…is, supposedly, the greatest feeling in the world.
Like most things that are supposedly great (nightclubs, Valentine’s Day and birthday parties spring irresistibly to mind, but I could think of more), it was never going to be able to live up to expectations.
Which isn’t to say that it was terrible. It was great to finish, great to scribble out one word at the bottom of an essay and write in a clarifying phrase just as the invigilator called time (rendering my handwriting shaky with adrenaline as well as cramp), great to throw down the pen for the last time and wait smugly for my script to be collected, great to walk down the stairs of the Exam Schools wearing a red carnation and smirking a little. It was great to have water thrown on me by my friends once I got back to college (although that took a long time, since I went to the bathroom and found, when I emerged, that the other English students had left without realizing that I wasn’t with them. Awkward.) It was great to have pasta afterwards. It was great to have two bottles of cava all to myself, have a disproportionately enthusiastic chat about Game of Thrones with another English finalist, tipsily crash the second-years’ Middle English class, lurk in the quad for the entire afternoon absorbing the resentment of everyone who hasn’t finished yet, devour a fajita, return home and watch an inebriated two episodes of How I Met Your Mother with Darcy before collapsing into bed. That was all wonderful. But it was also somehow deeply, unsettlingly weird.
I was given a balloon at some point after my trashing, and lost it within twenty-five minutes–I tried to tie it to a bench in the quad, and of course it floated away. I jumped for it but didn’t catch it, and off it went, its little blue body swaying drunkenly in the breeze (much as I was to do several hours later). Apparently, from the age of about three, I’ve always both had a talent for losing balloons and been utterly miserable about it (my mother told me this when I called her to reassure her that yes, I had finished, and no, I hadn’t fallen under a bus yet). But quite apart from this, it still made me feel ludicrously sad. This must happen to most people: reactions they know are out of proportion, but can’t do anything about. As the balloon went, so did most of the self-control which had (still has) prevented me from having a complete crack-up. I felt strangely weepy, and–in a stroke of brilliantly embarrassing behaviour–actually did cry, for about thirty seconds, in the front quad.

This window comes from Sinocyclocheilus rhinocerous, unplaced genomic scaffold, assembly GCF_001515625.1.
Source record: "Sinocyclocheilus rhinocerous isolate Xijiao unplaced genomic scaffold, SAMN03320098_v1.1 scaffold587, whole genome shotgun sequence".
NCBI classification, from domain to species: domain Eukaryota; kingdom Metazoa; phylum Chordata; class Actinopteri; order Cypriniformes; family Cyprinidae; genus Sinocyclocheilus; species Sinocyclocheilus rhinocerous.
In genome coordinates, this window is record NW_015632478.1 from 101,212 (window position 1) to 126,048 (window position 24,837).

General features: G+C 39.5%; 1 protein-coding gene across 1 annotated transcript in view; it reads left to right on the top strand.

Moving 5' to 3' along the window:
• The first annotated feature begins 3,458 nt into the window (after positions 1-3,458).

I’ve tried to rationalize this as the result of what, for lack of a more precise metaphor, could be called a very sudden loss of carbonation. For months I’ve been fizzing (simmering, maybe?) Every train of thought I’ve had has been subjected to interrogation; I’ve become accustomed to relentlessly examining my own opinions, trying to work out where they’re wrong or weak, or where they could go the extra mile and be really clever. This has rendered my thought processes infinitely (and irritatingly) self-conscious. And, although I have found that Oxford’s not nearly as blatantly stress-inducing as other places appear to make their students–Harvard, for example, cultivates its own image as a hothouse of academic self-castigation, but I’ve never felt particularly pressurized by anyone other than myself here–a certain level of stress is inevitable. Still, since I’ve been my own harshest critic (as far as I know; possibly my tutors have just given up on me, but they’ve kept that to themselves if so), I couldn’t help thinking, and still think, that I should have been more unhappy, or at least more uncomfortable, while revising for Finals.
All of this may explain why the sudden disappearance of a balloon made me irrationally upset. Or why, when people keep asking me how I feel, I don’t quite know what to say (I’ve settled on “happy but directionless”, which keeps them content while still gesturing towards honesty).
However, I did go to the Trout yesterday afternoon with my aunt and uncle, who came down for a day visit, and the Duchess. It was sunny and we all had fish, which felt summery. My uncle was forced to order Pimm’s for me, my aunt and the Duchess, which he did with a sense of great shame and unmanliness (apparently Pimm’s is a sissy drink, perhaps because it has fruit in it). He tried to recover this with a large beer, which worked admirably. After lunch, we had a walk down by Godstow lock. Young cows wandered freely across the path, and we pointed them out to each other as well as the various buildings of Oxford’s skyline (we found Exeter chapel!) On the way back, another walker silently but excitedly pointed out a warren of baby bunnies, which appeared entirely unconcerned by people. We stalked them for several minutes, making squealing faces as they hopped about within a few feet of us. A boat was going through the lock as we came back, all blue and shiny silver. The woman standing on the prow called something to us as the boat descended, hard to make out, but we gathered that it was a houseboat, beautifully appointed and tidy. It seemed a particularly lovely evening, yesterday, for messing about in boats.